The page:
Reverse mortgages allow older homeowners who are house-rich but cash-poor to borrow against the equity that’s built up in their primary residence. To qualify you must be at least 62 years old, live in the home and have already paid off most or all of your mortgage.
The only reverse mortgage insured by the federal government is a Home Equity Conversion Mortgage, or HECM. After meeting with a HECM counselor, you apply for a reverse mortgage through an FHA-approved lender.
Be aware that a reverse mortgage isn’t free money; it’s a loan that must be repaid when the homeowner dies, sells the home or moves out. Meantime, property taxes and insurance premiums must be kept current.
Turn your house into a film set
If you think your place has the stuff that screen magic is made of, you may be able to cash in by connecting with location scouts for television and film productions. How do you get started? “Collect a few good pictures of your property and send them with your contact information to location scouts and film commissions in your area,” said Jim Baldwin, owner of Baldwin Production Services, a San Francisco-based location scouting company that specializes in commercial media. Baldwin suggests searching online and contacting your state’s film office.
“Fees can range from hundreds to tens of thousands of dollars per day, depending on what and where the location is, how long (the home is) used and what the shoot entails,” Baldwin said.
Make sure you’re really prepared to open up your personal space to this type of experience before committing to it in writing, advises Patti Brashears, owner of Featured in Films, a location scouting company based in the New York area.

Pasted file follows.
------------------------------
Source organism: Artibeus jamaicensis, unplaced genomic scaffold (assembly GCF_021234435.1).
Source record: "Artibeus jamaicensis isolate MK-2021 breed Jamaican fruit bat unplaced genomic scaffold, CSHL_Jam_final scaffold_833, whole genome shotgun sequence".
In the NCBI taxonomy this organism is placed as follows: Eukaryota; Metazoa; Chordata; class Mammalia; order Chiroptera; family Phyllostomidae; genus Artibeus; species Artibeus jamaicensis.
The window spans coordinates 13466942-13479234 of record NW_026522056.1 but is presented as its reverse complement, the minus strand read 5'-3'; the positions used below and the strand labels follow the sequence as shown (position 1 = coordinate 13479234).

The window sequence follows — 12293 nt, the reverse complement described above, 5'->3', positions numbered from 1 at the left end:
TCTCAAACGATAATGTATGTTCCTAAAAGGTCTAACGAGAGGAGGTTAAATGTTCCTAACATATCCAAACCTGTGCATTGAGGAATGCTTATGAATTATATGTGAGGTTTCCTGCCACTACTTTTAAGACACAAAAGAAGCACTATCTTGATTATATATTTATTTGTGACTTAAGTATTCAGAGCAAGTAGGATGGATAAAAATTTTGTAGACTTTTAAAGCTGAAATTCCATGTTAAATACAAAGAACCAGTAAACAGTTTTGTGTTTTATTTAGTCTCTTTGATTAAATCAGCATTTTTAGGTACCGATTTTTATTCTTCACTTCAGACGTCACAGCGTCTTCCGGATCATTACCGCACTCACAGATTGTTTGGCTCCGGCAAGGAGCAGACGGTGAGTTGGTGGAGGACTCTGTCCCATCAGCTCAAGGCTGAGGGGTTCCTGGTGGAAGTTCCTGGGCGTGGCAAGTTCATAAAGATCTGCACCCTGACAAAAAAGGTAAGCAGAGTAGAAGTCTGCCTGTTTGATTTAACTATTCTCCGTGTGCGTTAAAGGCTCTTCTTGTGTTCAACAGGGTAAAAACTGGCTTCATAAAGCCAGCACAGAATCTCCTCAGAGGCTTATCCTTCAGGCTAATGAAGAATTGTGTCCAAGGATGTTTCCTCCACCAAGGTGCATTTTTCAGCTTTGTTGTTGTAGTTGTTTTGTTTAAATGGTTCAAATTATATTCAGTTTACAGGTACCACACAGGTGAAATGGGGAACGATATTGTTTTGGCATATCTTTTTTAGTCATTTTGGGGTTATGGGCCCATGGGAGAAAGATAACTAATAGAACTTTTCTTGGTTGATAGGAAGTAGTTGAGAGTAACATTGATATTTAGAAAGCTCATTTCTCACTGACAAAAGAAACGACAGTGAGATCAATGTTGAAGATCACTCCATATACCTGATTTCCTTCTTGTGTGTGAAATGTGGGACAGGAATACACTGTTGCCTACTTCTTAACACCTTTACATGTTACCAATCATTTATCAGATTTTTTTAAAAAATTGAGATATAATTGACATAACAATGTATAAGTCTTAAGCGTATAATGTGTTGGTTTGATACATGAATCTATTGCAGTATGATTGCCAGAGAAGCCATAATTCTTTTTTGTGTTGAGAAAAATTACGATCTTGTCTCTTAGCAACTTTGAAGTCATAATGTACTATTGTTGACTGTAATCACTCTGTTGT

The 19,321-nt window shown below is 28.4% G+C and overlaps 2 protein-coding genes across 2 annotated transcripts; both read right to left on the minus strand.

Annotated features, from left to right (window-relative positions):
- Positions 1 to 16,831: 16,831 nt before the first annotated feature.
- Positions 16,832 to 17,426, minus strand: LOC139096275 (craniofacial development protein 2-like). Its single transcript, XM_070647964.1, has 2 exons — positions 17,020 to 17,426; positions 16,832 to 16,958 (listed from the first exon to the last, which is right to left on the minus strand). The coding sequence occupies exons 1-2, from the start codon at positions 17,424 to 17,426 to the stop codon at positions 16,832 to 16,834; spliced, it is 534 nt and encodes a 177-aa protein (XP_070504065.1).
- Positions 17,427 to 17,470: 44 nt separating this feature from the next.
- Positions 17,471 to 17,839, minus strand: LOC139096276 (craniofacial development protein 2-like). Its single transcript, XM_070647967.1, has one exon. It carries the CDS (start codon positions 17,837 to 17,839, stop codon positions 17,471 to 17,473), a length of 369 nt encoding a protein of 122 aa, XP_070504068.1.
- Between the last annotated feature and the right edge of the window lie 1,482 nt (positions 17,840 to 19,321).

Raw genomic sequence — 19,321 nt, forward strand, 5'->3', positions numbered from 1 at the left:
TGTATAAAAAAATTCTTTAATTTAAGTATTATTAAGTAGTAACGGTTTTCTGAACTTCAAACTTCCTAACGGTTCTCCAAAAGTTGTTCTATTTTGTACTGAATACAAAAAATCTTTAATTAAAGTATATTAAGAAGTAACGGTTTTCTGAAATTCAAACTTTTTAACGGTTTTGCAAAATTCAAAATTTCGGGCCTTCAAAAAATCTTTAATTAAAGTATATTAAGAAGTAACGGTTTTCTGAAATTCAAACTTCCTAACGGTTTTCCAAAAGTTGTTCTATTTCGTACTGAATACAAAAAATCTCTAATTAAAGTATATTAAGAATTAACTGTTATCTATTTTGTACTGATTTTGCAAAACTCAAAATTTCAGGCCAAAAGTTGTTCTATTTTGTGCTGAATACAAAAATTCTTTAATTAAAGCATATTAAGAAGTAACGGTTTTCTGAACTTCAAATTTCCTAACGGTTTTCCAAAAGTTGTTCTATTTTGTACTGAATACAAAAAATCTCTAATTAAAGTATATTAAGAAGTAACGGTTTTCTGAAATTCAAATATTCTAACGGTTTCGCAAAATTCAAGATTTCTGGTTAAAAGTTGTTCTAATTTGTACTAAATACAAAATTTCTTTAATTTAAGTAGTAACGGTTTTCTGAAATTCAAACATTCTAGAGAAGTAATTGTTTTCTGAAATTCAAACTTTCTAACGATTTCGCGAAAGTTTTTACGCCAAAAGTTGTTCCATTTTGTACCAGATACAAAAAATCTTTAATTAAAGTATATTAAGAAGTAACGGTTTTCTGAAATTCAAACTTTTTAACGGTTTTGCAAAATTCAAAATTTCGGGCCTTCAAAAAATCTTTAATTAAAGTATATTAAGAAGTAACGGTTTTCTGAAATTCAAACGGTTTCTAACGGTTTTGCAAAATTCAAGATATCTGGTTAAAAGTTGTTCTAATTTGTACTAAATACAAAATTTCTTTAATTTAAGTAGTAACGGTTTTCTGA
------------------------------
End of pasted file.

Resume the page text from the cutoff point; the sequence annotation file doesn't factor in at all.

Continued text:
The experience can be overwhelming for some owners, even though the home will be restored to its original state once the production ends.
Sell unwanted stuff
Instead of throwing out unwanted items the next time you declutter, consider selling them online at sites such as Tradesy.com and Poshmark.com for clothing and accessories items, or Gazelle.com for mobile devices and computers. There’s also the LetGo mobile app for household goods.
Here’s how it works: For Tradesy, Poshmark and LetGo, you’ll need to create an account before posting a free listing to attract buyers. Gazelle doesn’t require listings because you’re selling your unwanted electronics directly to the site rather than to an individual buyer.
On Tradesy and Poshmark, the transaction process is done completely online with the seller shipping the sold items to the buyer.
LetGo urges sellers and buyers to meet in person in a public place to complete the transaction and to pay with cash.
Tradesy deducts a flat fee of $7.50 on all sales under $50 and takes 14.9% of the purchase price on items sold over $50. Poshmark charges a flat fee of $2.95 for sales under $15 and takes 20% of the purchase price for those over $15. LetGo doesn’t charge users a fee; rather, it makes money off ads on the app.
Become a pet sitter
Love animals? Apply to be a pet sitter through an online-based service such as Rover.com, which claims to have more than 60,000 sitters who provide in-home boarding for dogs only, its most popular service.
Certification isn’t required, though you will need to undergo a background check. Sitters set their own schedules and prices (of which the site charges a 20% fee per booking). Rover sitters are considered independent contractors.